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Art 1

Amended proposal for a Directive of the European Parliament and of the Council on criminal measures aimed at ensuring the enforcement of intellectual property rights

2005/0127 (COD)

Carte blanche: open ended Scope

The explanation on art 1 mentions the "STATEMENT BY THE COMMISSION concerning Article 2 of Directive 2004/48/EC of the European Parliament and of the Council on the enforcement of intellectual property rights"

This statement says: "The Commission considers that at least the following intellectual property rights are covered by the scope of the Directive:"

"At least" it says, and then follows a list with 11 "IP-rights". All existing and future "IP-rights" are covered, it is a carte blanche. This may open the door to pseudo-IP rights and protection of know how.

We do not know how many rights are covered by the directive. In some countries there may be more rights covered than in others - a distortion of trade, rather than a solution for it. Note the last right mentioned: "trade names, in so far as these are protected as exclusive property rights in the national law concerned". So the commission wants to harmonise sanctions, while the right itself is not harmonised.

All the concerned "IP-rights" have to be mentioned in the directive itself to avoid confusion. In conjunction with intellectual property rights legal scholars speak about a "numerus clausus": it is a "closed system" of rights explicity enumerated by the legislator. It is an age-old principle IPRED2 will violate by using "intellectual property" as a generic term without further qualification. It should also be remembered that "intellectual property" is not property in the usual meaning of the term.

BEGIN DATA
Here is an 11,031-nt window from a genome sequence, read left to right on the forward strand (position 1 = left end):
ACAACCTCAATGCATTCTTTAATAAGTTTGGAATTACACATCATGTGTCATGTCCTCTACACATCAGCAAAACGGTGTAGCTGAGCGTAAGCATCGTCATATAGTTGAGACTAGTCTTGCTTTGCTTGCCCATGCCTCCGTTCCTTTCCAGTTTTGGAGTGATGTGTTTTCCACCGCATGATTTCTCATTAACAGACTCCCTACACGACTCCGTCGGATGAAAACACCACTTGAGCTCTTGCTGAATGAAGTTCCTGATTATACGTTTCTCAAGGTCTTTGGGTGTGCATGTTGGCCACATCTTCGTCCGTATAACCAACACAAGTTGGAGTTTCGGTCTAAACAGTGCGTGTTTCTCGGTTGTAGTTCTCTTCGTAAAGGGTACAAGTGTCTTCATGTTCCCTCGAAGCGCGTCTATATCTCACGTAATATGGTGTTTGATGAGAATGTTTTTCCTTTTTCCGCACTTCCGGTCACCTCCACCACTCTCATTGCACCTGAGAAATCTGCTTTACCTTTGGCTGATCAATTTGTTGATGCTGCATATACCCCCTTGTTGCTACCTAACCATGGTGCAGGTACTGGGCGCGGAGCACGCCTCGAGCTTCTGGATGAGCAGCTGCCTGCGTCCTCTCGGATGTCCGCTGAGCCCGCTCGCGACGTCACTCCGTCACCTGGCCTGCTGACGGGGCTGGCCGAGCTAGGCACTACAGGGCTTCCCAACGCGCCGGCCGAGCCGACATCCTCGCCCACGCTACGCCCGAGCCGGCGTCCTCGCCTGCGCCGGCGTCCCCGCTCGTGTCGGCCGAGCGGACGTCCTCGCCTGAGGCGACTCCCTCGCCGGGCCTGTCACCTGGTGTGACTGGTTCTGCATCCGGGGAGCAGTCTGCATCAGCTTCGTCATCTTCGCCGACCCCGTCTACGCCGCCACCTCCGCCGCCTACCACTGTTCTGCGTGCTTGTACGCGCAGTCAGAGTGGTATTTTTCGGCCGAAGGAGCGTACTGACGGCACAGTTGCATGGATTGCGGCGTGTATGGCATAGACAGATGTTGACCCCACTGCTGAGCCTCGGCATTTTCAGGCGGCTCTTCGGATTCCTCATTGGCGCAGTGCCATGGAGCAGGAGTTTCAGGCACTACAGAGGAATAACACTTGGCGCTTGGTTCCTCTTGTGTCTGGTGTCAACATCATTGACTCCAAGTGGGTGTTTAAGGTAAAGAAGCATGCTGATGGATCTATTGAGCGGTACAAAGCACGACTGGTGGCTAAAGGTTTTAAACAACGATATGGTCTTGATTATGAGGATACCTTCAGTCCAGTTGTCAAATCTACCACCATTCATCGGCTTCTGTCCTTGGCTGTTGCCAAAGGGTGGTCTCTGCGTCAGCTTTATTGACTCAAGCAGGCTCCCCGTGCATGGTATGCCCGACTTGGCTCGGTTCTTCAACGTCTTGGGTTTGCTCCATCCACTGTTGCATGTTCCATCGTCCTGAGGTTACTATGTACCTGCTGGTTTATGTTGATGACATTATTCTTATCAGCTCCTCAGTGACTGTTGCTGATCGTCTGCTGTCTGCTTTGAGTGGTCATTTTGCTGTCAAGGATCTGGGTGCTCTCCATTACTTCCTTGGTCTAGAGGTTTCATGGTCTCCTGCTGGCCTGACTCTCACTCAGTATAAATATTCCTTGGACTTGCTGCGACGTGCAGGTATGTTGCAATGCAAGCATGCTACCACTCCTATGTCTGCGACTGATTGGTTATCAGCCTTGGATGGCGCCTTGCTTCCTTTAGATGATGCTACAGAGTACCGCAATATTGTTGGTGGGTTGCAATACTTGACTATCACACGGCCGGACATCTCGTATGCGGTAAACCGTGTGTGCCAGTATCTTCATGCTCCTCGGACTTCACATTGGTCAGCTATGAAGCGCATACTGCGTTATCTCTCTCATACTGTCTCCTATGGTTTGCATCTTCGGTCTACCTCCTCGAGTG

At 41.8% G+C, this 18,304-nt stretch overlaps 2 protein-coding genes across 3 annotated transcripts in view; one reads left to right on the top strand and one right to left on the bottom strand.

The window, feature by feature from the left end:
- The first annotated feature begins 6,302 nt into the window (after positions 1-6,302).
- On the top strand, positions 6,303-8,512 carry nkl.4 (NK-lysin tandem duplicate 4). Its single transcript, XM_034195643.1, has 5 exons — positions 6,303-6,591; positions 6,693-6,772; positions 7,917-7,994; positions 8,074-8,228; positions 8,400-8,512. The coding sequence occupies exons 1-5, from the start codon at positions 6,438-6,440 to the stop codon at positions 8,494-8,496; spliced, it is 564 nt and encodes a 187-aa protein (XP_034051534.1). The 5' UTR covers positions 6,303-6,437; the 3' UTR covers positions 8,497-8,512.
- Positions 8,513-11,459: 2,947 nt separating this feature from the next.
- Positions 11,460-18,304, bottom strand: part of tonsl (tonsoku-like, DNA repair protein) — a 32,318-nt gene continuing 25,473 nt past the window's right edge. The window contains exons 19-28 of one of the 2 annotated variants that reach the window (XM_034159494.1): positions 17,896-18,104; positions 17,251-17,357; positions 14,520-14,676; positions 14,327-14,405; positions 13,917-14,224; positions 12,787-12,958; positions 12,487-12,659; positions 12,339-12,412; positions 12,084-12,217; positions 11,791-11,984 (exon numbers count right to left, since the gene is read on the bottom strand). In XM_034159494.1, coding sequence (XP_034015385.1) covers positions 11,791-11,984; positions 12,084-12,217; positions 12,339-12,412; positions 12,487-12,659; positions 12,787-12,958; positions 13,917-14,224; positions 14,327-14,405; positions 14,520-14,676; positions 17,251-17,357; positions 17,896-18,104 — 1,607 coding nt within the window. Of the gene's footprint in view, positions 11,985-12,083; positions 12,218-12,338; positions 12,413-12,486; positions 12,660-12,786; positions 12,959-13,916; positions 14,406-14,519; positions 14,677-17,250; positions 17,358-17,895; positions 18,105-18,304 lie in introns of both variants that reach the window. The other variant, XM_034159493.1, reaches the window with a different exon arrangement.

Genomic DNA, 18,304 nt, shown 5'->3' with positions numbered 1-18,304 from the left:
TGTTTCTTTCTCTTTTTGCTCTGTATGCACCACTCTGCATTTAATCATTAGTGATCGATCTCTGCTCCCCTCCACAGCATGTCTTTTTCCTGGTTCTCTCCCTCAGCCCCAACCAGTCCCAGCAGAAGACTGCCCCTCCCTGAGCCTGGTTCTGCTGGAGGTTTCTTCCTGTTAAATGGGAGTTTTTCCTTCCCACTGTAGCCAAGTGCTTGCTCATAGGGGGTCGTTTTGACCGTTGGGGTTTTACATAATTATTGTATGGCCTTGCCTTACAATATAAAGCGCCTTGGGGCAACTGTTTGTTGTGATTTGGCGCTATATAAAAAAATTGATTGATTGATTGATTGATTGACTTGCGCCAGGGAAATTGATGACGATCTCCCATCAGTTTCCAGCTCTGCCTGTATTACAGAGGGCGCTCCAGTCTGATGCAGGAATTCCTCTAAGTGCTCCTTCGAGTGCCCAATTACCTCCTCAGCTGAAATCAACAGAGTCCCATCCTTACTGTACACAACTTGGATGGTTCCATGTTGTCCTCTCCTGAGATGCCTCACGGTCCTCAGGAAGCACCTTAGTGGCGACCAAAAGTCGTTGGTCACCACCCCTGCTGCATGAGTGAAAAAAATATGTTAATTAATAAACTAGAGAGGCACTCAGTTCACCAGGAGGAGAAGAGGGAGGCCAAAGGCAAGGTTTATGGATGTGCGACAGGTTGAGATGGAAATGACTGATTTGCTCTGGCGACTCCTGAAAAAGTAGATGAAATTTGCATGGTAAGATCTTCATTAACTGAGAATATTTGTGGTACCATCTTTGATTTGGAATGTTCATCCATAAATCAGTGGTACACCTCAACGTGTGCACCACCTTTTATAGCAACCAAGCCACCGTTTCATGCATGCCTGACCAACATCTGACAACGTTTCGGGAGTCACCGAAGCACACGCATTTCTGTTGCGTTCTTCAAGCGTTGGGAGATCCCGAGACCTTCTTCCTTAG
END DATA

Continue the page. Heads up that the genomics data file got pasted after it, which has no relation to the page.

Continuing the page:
The Commission only gave examples of Copyright piracy and Trademark counterfeiting. Both are already forbidden in all European countries (TRIPS treaty art 61).

Rights with validity problems, like Patents, Utility Models rights and Design rights (both registered and unregistered), do not offer a solid enough basis for criminal measures. Criminal measures will have an adverse effect on competition and innovation.

Patents and Trade Name rights are not Community law.

Below we will say more about the concerned "IP-rights". This is the list of the IP-rights concerned: copyright, rights related to copyright, sui generis right of a database maker, rights of the creator of the topographies of a semiconductor product, trademark rights, design rights patent rights, including rights derived from supplementary protection certificates, geographical indications, utility model rights, plant variety rights, trade names, in so far as these are protected as exclusive property rights in the national law concerned.

These IP-rights are very different from each other. Possible issues with them have not been investigated by the Commission.

The directive should not criminalise inciting and abetting beyond general rules that exist in some countries making it a crime to incite to a crime.

See here for discussion on scope in the European Council. See also Axel Horns.

A closer look at the rights systems

Patents unfit for criminal sanctions

The European Patent Office grants many weak patents, that should never have been granted. Companies often intentionally violate patents, because they believe the patent will not be strong enough to survive a civil procedure. But with criminal measures against patent infringement, such conduct is inhibited. Weak patents will gain a great threat potential, limiting the freedom to act in the market.

It is impossible to write software without violating patents. “Independent (re)discovery” occurs daily. A whole industry will be criminalised. Microsoft has been violating many patents, and had to pay huge damages. But do we really want to see Bill Gates in prison?

There are more sectors with much incremental development which may face the same problems.

Even companies which merely use properly licensed software are criminalised, since such use is intentional, commercial scale and can infringe on software patents.